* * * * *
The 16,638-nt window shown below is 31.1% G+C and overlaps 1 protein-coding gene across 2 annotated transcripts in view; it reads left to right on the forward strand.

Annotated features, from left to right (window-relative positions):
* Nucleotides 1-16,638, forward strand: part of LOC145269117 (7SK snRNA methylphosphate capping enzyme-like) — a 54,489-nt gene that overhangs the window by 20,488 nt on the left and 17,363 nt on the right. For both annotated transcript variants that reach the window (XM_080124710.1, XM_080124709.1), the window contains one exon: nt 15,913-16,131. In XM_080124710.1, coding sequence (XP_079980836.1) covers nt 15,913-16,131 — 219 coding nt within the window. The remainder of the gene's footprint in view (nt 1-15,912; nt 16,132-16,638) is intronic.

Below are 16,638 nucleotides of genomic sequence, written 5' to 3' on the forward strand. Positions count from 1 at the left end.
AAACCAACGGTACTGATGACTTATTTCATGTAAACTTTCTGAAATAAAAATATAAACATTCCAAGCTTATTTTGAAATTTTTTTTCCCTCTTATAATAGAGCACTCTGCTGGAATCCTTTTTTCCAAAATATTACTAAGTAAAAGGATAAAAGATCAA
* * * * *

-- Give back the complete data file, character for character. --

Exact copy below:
The 16,638-nt window shown below is 31.1% G+C and overlaps 1 protein-coding gene across 2 annotated transcripts in view; it reads left to right on the forward strand.

Annotated features, from left to right (window-relative positions):
* Nucleotides 1-16,638, forward strand: part of LOC145269117 (7SK snRNA methylphosphate capping enzyme-like) — a 54,489-nt gene that overhangs the window by 20,488 nt on the left and 17,363 nt on the right. For both annotated transcript variants that reach the window (XM_080124710.1, XM_080124709.1), the window contains one exon: nt 15,913-16,131. In XM_080124710.1, coding sequence (XP_079980836.1) covers nt 15,913-16,131 — 219 coding nt within the window. The remainder of the gene's footprint in view (nt 1-15,912; nt 16,132-16,638) is intronic.

Below are 16,638 nucleotides of genomic sequence, written 5' to 3' on the forward strand. Positions count from 1 at the left end.
AAACCAACGGTACTGATGACTTATTTCATGTAAACTTTCTGAAATAAAAATATAAACATTCCAAGCTTATTTTGAAATTTTTTTTCCCTCTTATAATAGAGCACTCTGCTGGAATCCTTTTTTCCAAAATATTACTAAGTAAAAGGATAAAAGATCAA